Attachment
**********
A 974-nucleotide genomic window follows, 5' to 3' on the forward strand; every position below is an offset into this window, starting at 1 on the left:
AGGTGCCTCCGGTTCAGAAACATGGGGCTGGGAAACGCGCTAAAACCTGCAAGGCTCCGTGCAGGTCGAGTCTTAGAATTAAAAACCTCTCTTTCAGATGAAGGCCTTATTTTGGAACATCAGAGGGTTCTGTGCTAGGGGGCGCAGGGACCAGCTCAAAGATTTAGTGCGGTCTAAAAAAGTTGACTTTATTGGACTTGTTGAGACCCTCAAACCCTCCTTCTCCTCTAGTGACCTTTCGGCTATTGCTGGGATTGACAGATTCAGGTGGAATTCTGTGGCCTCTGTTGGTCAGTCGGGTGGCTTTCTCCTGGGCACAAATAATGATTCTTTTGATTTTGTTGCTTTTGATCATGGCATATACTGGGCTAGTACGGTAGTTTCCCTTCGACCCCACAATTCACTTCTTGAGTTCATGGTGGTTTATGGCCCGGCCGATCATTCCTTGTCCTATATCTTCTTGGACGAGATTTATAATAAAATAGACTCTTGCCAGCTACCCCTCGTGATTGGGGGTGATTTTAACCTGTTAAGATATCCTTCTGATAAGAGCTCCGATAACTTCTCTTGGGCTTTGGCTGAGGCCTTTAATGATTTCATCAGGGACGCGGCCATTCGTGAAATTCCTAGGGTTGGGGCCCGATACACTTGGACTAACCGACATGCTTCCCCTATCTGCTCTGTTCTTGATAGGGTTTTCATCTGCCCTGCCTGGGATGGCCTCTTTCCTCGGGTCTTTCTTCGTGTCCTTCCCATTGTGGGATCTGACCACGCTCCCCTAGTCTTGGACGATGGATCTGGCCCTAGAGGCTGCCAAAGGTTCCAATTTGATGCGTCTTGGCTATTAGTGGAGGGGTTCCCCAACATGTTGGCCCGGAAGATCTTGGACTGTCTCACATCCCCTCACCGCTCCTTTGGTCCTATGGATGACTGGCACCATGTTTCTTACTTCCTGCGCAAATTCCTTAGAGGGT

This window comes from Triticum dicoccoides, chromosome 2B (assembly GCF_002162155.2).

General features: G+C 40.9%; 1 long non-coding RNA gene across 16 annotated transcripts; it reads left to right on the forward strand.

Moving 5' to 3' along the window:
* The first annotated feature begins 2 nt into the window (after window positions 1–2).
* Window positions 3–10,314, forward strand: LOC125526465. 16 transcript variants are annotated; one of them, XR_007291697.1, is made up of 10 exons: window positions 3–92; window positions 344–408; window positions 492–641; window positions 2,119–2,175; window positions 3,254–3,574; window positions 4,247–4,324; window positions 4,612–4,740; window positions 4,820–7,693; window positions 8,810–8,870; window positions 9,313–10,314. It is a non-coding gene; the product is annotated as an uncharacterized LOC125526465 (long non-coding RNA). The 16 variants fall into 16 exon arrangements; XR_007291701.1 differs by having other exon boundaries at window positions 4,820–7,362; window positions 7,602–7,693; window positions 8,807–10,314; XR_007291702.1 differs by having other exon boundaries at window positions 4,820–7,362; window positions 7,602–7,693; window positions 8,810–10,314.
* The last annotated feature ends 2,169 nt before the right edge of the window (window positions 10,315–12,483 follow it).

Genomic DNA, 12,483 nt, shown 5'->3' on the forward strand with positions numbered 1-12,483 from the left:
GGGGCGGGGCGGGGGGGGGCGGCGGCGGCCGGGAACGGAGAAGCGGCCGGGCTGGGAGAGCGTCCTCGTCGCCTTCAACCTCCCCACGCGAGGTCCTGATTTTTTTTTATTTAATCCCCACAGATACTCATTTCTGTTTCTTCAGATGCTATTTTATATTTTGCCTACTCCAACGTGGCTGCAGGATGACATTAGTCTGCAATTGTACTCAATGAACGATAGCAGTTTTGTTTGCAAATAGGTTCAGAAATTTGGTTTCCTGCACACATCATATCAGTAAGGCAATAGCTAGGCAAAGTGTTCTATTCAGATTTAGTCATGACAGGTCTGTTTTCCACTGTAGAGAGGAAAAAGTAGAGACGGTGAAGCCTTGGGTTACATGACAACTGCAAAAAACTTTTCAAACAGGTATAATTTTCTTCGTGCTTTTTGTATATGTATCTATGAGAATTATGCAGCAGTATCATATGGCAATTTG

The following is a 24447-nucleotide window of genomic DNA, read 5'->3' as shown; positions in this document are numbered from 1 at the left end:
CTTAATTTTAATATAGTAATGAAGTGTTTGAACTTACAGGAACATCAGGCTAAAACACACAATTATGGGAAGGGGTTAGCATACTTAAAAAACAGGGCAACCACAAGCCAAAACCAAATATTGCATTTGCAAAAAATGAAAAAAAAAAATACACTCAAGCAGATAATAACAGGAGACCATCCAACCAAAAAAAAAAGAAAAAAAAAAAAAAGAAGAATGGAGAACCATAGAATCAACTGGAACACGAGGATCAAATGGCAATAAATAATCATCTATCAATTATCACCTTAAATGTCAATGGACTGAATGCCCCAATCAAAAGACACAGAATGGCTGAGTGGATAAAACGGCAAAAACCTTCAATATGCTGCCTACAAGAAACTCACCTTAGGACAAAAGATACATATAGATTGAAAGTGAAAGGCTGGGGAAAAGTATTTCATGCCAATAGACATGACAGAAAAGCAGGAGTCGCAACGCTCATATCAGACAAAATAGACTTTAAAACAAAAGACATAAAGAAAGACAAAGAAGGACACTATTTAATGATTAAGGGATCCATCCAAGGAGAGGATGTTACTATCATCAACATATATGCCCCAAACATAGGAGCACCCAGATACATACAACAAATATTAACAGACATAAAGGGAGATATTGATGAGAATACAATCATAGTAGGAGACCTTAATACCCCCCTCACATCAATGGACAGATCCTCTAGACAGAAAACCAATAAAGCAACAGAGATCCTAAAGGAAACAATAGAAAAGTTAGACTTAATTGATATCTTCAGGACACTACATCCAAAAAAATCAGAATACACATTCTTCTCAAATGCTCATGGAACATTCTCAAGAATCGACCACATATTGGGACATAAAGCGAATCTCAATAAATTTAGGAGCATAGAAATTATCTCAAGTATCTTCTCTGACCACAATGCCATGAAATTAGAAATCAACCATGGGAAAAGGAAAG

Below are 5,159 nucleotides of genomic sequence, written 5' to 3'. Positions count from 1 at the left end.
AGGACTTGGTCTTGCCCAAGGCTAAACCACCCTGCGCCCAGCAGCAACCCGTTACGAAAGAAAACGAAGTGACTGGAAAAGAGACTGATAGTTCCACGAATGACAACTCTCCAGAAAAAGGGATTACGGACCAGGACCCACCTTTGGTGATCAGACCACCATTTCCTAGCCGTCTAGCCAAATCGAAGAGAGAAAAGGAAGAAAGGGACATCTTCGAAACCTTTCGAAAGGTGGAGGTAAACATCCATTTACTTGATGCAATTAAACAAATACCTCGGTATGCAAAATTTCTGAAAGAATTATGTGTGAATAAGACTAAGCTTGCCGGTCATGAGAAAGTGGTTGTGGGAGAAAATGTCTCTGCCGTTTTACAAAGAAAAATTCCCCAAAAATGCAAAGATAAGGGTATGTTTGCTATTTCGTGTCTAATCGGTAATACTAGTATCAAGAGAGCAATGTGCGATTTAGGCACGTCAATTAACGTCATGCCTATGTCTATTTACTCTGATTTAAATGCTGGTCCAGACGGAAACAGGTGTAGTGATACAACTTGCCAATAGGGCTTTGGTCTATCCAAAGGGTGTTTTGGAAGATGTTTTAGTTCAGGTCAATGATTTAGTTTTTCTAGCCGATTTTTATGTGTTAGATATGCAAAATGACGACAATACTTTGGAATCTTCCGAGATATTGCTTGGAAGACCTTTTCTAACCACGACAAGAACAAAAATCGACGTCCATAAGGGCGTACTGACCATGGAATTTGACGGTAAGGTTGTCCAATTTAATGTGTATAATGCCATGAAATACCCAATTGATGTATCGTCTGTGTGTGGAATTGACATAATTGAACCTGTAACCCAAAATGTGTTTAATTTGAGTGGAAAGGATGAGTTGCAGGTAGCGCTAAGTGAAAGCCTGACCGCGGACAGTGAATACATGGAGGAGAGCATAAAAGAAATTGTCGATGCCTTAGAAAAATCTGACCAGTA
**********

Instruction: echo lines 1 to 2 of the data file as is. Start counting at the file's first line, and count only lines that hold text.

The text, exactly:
A 974-nucleotide genomic window follows, 5' to 3' on the forward strand; every position below is an offset into this window, starting at 1 on the left:
AGGTGCCTCCGGTTCAGAAACATGGGGCTGGGAAACGCGCTAAAACCTGCAAGGCTCCGTGCAGGTCGAGTCTTAGAATTAAAAACCTCTCTTTCAGATGAAGGCCTTATTTTGGAACATCAGAGGGTTCTGTGCTAGGGGGCGCAGGGACCAGCTCAAAGATTTAGTGCGGTCTAAAAAAGTTGACTTTATTGGACTTGTTGAGACCCTCAAACCCTCCTTCTCCTCTAGTGACCTTTCGGCTATTGCTGGGATTGACAGATTCAGGTGGAATTCTGTGGCCTCTGTTGGTCAGTCGGGTGGCTTTCTCCTGGGCACAAATAATGATTCTTTTGATTTTGTTGCTTTTGATCATGGCATATACTGGGCTAGTACGGTAGTTTCCCTTCGACCCCACAATTCACTTCTTGAGTTCATGGTGGTTTATGGCCCGGCCGATCATTCCTTGTCCTATATCTTCTTGGACGAGATTTATAATAAAATAGACTCTTGCCAGCTACCCCTCGTGATTGGGGGTGATTTTAACCTGTTAAGATATCCTTCTGATAAGAGCTCCGATAACTTCTCTTGGGCTTTGGCTGAGGCCTTTAATGATTTCATCAGGGACGCGGCCATTCGTGAAATTCCTAGGGTTGGGGCCCGATACACTTGGACTAACCGACATGCTTCCCCTATCTGCTCTGTTCTTGATAGGGTTTTCATCTGCCCTGCCTGGGATGGCCTCTTTCCTCGGGTCTTTCTTCGTGTCCTTCCCATTGTGGGATCTGACCACGCTCCCCTAGTCTTGGACGATGGATCTGGCCCTAGAGGCTGCCAAAGGTTCCAATTTGATGCGTCTTGGCTATTAGTGGAGGGGTTCCCCAACATGTTGGCCCGGAAGATCTTGGACTGTCTCACATCCCCTCACCGCTCCTTTGGTCCTATGGATGACTGGCACCATGTTTCTTACTTCCTGCGCAAATTCCTTAGAGGGT